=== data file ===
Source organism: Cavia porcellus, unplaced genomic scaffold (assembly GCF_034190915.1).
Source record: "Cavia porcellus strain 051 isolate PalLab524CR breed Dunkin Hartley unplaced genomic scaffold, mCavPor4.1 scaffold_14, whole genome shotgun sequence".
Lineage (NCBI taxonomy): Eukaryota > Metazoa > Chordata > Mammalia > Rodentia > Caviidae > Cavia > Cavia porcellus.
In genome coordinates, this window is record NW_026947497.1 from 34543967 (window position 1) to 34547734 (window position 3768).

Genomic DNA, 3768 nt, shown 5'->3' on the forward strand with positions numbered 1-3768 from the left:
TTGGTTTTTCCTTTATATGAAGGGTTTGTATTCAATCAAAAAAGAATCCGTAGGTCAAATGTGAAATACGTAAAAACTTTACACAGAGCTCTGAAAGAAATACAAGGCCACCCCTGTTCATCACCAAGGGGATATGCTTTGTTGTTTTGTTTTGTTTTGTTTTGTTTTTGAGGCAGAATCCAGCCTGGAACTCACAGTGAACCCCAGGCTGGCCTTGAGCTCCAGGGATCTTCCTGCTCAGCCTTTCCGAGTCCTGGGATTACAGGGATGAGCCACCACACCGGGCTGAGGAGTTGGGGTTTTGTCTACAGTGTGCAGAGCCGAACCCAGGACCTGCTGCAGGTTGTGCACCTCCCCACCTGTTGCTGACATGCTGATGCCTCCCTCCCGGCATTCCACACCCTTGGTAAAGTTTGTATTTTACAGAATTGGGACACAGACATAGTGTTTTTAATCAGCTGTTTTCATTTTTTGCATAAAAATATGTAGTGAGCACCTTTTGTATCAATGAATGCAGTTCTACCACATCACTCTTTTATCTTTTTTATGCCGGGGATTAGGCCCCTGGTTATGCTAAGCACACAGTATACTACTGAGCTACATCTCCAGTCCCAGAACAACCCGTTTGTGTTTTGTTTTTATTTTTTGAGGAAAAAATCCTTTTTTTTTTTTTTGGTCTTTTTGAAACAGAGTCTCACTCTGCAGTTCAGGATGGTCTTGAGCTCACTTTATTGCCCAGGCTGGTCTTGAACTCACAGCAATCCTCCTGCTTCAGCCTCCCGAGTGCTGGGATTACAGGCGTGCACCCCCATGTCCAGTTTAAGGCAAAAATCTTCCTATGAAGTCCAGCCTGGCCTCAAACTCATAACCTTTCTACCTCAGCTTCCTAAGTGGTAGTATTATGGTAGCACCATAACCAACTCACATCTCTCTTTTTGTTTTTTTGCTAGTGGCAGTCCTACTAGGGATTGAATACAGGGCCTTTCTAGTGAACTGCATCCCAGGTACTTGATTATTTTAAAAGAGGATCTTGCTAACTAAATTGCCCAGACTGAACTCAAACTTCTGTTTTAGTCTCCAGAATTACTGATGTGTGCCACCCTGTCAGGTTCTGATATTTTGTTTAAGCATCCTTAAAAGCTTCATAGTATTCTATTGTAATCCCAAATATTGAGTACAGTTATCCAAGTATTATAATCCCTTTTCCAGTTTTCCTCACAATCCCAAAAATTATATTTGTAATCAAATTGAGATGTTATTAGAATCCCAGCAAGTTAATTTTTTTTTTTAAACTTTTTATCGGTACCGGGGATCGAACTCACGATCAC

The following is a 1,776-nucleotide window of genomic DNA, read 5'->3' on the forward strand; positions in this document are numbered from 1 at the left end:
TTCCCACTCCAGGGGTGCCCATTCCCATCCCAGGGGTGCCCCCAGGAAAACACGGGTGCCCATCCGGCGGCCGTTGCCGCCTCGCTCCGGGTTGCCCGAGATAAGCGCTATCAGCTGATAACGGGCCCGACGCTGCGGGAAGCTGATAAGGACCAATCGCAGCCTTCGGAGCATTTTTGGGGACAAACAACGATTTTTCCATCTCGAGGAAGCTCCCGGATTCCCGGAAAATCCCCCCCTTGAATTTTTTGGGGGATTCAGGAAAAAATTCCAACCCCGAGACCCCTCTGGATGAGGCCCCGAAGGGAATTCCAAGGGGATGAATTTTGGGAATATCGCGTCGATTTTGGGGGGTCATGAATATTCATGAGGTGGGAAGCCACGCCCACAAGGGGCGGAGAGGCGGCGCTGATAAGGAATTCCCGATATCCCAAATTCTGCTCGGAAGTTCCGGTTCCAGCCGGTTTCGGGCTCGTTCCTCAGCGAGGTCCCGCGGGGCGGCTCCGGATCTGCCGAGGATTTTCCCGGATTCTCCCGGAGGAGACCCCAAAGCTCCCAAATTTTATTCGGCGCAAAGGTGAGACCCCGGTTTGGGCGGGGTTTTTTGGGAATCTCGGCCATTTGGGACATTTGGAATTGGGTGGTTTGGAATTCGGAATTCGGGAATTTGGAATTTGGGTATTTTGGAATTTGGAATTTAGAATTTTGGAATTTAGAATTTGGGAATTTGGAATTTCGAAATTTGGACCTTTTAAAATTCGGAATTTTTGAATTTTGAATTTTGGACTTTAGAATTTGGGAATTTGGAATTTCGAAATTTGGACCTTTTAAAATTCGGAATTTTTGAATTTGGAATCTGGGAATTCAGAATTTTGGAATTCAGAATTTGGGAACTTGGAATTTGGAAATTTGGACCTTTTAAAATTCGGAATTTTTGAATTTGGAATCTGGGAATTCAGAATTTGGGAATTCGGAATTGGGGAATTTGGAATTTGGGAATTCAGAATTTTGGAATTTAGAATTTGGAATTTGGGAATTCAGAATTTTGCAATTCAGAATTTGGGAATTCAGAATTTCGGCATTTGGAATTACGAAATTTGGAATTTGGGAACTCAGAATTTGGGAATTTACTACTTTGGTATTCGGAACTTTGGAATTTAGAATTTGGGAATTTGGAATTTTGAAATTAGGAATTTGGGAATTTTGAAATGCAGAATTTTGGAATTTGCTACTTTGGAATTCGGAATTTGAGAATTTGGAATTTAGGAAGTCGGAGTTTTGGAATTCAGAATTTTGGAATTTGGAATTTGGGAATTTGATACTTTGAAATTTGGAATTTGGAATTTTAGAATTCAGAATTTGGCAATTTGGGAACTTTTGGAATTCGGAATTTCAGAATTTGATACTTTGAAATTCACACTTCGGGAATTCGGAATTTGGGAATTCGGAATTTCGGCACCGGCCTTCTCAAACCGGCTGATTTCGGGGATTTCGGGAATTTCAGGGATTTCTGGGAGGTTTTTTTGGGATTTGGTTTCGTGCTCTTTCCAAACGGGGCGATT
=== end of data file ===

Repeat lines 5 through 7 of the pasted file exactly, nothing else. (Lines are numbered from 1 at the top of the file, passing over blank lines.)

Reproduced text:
Genomic DNA, 3768 nt, shown 5'->3' on the forward strand with positions numbered 1-3768 from the left:
TTGGTTTTTCCTTTATATGAAGGGTTTGTATTCAATCAAAAAAGAATCCGTAGGTCAAATGTGAAATACGTAAAAACTTTACACAGAGCTCTGAAAGAAATACAAGGCCACCCCTGTTCATCACCAAGGGGATATGCTTTGTTGTTTTGTTTTGTTTTGTTTTGTTTTTGAGGCAGAATCCAGCCTGGAACTCACAGTGAACCCCAGGCTGGCCTTGAGCTCCAGGGATCTTCCTGCTCAGCCTTTCCGAGTCCTGGGATTACAGGGATGAGCCACCACACCGGGCTGAGGAGTTGGGGTTTTGTCTACAGTGTGCAGAGCCGAACCCAGGACCTGCTGCAGGTTGTGCACCTCCCCACCTGTTGCTGACATGCTGATGCCTCCCTCCCGGCATTCCACACCCTTGGTAAAGTTTGTATTTTACAGAATTGGGACACAGACATAGTGTTTTTAATCAGCTGTTTTCATTTTTTGCATAAAAATATGTAGTGAGCACCTTTTGTATCAATGAATGCAGTTCTACCACATCACTCTTTTATCTTTTTTATGCCGGGGATTAGGCCCCTGGTTATGCTAAGCACACAGTATACTACTGAGCTACATCTCCAGTCCCAGAACAACCCGTTTGTGTTTTGTTTTTATTTTTTGAGGAAAAAATCCTTTTTTTTTTTTTTGGTCTTTTTGAAACAGAGTCTCACTCTGCAGTTCAGGATGGTCTTGAGCTCACTTTATTGCCCAGGCTGGTCTTGAACTCACAGCAATCCTCCTGCTTCAGCCTCCCGAGTGCTGGGATTACAGGCGTGCACCCCCATGTCCAGTTTAAGGCAAAAATCTTCCTATGAAGTCCAGCCTGGCCTCAAACTCATAACCTTTCTACCTCAGCTTCCTAAGTGGTAGTATTATGGTAGCACCATAACCAACTCACATCTCTCTTTTTGTTTTTTTGCTAGTGGCAGTCCTACTAGGGATTGAATACAGGGCCTTTCTAGTGAACTGCATCCCAGGTACTTGATTATTTTAAAAGAGGATCTTGCTAACTAAATTGCCCAGACTGAACTCAAACTTCTGTTTTAGTCTCCAGAATTACTGATGTGTGCCACCCTGTCAGGTTCTGATATTTTGTTTAAGCATCCTTAAAAGCTTCATAGTATTCTATTGTAATCCCAAATATTGAGTACAGTTATCCAAGTATTATAATCCCTTTTCCAGTTTTCCTCACAATCCCAAAAATTATATTTGTAATCAAATTGAGATGTTATTAGAATCCCAGCAAGTTAATTTTTTTTTTTAAACTTTTTATCGGTACCGGGGATCGAACTCACGATCAC

The following is a 1,776-nucleotide window of genomic DNA, read 5'->3' on the forward strand; positions in this document are numbered from 1 at the left end: